Let’s get right down to the point this week: Orchids, and lots of them, to all the teachers, paraprofessionals and aides out there who spent the last two school years trying to do their jobs amidst the chaos and disorder brought on by mitigation tactics meant to slow the spread of COVID-19, and who stuck it out, and are back in their classrooms this week.
You all deserve a medal just for showing up day after day, week after week, to teach the nation’s youth, while a cloud of uncertainty swirled endlessly around you.
From the early onset of the virus and the rapid switch to online teaching, to the constantly changing rules, you all focused on the basics: Teaching kids.
You did your jobs regardless of what came your way, from silly six foot classroom distancing rules to the general uncomfortable feeling that at any point on any day you too could catch the virus.
As I dropped my boys off for the first day of the 2022-23 school year, I couldn’t help but pause for a second in the parking lot and reflect on where we have been, where we are going, and, unfortunately, the pockets of kids we lost along the way.
Not to the virus necessarily, but to the bi-product of social isolation and questionable mitigation tactics.
How many kids slipped through the cracks over the past two years?
Orchids to the local school administrators and school board members who did their jobs over the past two school years as well. While we might not all agree with some of their decisions or tactics, we should all be wise enough to understand that they too found themselves in uncharted waters when COVID-19 hit and kept on hitting.
If you put yourselves in their shoes for a moment, setting aside politics, your own personal feelings and conspiracy theories, and just consider the weight on their shoulders while making decisions that could be the difference between life and death in some situations (particularly early on when less was known about the foe we were battling) then it’s a little easier to empathize with them.
At the end of the day, most, if not all, of them did what they did for your kids.
Hopefully we’ve turned a corner now and 2022-23 is a better school year all around.
Speaking of schools, onions to parents, guardians, siblings, or whomever else drives children to school in the morning and then drives out of the busy parking lot glancing at their cell phone as they go.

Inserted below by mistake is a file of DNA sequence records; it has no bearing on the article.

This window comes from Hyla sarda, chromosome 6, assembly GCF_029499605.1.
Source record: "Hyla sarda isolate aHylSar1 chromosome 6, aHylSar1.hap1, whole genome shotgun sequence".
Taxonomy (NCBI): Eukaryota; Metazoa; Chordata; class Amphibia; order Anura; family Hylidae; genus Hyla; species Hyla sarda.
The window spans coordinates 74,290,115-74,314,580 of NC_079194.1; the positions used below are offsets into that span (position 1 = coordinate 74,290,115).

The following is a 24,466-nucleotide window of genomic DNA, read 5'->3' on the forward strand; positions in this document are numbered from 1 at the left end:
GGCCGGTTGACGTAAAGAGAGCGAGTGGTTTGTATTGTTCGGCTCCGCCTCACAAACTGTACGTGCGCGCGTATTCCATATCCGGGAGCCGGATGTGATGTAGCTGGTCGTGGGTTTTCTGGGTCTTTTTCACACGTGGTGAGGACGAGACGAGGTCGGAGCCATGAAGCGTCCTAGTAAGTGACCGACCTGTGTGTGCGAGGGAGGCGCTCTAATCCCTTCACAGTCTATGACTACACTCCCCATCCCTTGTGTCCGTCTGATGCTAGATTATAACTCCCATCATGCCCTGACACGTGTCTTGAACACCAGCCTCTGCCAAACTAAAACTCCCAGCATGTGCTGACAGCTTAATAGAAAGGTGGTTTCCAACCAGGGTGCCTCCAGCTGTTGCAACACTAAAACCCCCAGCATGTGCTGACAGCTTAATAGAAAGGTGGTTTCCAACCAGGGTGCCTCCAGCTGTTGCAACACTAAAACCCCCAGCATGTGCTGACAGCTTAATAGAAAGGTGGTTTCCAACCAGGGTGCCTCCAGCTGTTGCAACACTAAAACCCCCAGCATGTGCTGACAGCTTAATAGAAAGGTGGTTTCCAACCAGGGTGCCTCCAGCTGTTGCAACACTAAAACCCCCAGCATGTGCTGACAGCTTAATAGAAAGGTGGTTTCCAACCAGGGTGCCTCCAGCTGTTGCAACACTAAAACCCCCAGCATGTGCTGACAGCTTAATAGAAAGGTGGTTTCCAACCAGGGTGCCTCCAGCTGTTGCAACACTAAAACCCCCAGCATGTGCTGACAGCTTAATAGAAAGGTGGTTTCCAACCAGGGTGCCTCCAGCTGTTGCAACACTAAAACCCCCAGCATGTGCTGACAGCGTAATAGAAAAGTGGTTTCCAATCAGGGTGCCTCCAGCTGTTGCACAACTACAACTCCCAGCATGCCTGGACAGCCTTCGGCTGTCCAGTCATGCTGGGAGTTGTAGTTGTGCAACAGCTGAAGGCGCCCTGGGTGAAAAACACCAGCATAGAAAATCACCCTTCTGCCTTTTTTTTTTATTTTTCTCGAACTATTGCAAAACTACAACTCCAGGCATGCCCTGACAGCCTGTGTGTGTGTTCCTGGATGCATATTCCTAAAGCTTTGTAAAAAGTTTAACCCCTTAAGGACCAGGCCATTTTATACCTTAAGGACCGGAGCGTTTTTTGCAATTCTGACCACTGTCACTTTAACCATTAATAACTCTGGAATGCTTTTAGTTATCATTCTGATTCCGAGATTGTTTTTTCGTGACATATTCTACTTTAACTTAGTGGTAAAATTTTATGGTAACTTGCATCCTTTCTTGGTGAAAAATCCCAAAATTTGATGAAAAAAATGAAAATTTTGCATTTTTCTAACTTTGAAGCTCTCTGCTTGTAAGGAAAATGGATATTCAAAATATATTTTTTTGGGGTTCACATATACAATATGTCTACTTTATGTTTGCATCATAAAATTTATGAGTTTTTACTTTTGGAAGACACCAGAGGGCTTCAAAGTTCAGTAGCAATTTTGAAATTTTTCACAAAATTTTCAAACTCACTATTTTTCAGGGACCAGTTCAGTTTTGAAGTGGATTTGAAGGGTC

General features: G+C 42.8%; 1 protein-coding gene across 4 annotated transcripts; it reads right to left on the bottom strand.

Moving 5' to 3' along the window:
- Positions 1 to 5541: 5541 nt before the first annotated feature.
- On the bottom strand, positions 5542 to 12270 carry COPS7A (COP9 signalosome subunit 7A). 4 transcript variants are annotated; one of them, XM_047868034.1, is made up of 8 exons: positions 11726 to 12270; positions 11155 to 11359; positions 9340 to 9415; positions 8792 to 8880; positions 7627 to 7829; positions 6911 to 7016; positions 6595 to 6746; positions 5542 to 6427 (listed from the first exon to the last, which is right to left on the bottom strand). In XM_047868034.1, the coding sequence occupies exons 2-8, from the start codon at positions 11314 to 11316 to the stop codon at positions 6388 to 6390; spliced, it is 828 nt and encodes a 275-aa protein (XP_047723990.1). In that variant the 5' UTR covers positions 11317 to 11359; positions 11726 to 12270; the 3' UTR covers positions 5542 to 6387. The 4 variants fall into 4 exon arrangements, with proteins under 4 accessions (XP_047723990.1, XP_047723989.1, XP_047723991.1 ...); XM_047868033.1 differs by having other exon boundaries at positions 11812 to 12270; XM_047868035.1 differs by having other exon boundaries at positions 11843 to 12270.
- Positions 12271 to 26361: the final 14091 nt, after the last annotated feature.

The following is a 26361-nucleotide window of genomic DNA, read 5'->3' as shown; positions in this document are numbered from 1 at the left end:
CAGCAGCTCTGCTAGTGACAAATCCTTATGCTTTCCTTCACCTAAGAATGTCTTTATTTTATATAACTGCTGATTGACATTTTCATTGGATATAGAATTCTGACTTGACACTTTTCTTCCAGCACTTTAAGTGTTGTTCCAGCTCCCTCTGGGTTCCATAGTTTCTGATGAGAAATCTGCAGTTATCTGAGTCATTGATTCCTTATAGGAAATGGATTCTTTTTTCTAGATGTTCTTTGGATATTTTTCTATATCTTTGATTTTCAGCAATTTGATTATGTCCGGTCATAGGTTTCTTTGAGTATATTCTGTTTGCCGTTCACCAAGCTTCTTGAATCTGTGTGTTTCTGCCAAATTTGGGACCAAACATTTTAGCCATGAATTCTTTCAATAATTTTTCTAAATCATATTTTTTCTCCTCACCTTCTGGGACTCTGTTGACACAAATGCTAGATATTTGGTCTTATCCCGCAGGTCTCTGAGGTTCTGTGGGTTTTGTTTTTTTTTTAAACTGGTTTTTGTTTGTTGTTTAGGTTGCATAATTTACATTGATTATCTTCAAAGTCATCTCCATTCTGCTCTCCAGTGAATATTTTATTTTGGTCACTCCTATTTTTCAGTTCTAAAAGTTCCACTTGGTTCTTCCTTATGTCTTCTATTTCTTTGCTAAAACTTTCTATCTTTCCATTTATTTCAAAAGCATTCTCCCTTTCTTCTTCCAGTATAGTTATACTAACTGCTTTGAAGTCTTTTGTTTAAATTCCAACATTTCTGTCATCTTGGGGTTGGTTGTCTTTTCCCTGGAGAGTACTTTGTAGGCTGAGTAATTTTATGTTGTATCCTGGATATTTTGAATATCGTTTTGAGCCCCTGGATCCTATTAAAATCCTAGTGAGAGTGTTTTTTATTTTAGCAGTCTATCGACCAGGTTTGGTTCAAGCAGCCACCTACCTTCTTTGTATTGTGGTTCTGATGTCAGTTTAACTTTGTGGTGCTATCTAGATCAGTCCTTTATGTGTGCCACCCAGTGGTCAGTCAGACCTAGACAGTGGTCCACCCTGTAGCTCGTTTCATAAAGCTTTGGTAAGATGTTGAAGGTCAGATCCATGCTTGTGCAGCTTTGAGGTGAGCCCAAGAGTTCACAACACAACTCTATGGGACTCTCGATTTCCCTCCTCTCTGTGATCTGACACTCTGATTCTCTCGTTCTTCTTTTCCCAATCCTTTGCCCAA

You must be the dumbest of the dumb to succumb to the urge to check your texts or social media while vehicles, busses and students are moving this way and that at 8 a.m. in a school zone.
What could possibly be so important?
I drive my kids to school every day, and every day I see at least one person if not multiple people on their phones as they are driving out of the lot or waiting at the stop sign to enter the busy street that runs by the building.
It’s hard to believe the rest of us have to share the same planet with you.
Speaking of schools, students and parents — Onions to the parents of the University of Minnesota-Duluth student who started a petition to get rid of the new UMD mascot (a yellow bulldog with teeth clenched in growling fashion) and return to the old style suit because the new one was too scary.
You failed to prepare your little angel for the real world. All that lawn mower parenting left junior or juniorette a quivering bowl of jelly.
Of course, he or she wasn’t the only one offended by the new look of “Champ the Bulldog.” Thousands of people signed the petition and UMD officials buckled under the weight of the controversy quickly.
According to a story in the Minneapolis Star Tribune the new suit drew comparisons to an “angry Winnie the Pooh and sparked concerns that it would frighten kids with its bared teeth and furrowed brow.”
The move even spawned the hashtag #notmychamp.
Beam me up, scotty.
Finally, orchids to Twin Metals Minnesota for filing a suit in U.S. District Court in Washington, D.C., late last month to reclaim its mineral leases and reverse a series of actions by federal agencies aimed at preventing its mine project in northeastern Minnesota.
“We are standing up for our right to a fair and consistent environmental review of our proposed mining project, said Dean DeBeltz, Twin Metals director of operations. “Our plan is backed by decades of exploration and analysis and is rooted in the most environmentally sophisticated design, which is tailored for our project location and mineral deposit. It deserves a fair evaluation by federal regulators based on its merits.’’
“The three goals of this lawsuit are really to reinstate our federal leases which we’ve held in good standing (since the 1960s); to reverse the decision to cancel our mine plan of operations which was submitted for environmental review on a both federal and state level; and also to reinstate our preference right lease applications, which is a step in perfecting a lease,’’ said DeBeltz. The preference right lease applications are “other areas of potential mineral development where we know the minerals exist and we are demanding that we advance that application process.’’
Additional orchids to the representatives from Jobs for Minnesotans, Range Association of Municipalities and Schools, Better in Our Backyard, Mining Minnesota, the Iron Range Building Trades and International Union of Operating Engineers Local 49 who attended the news conference to speak out in favor of the lawsuit.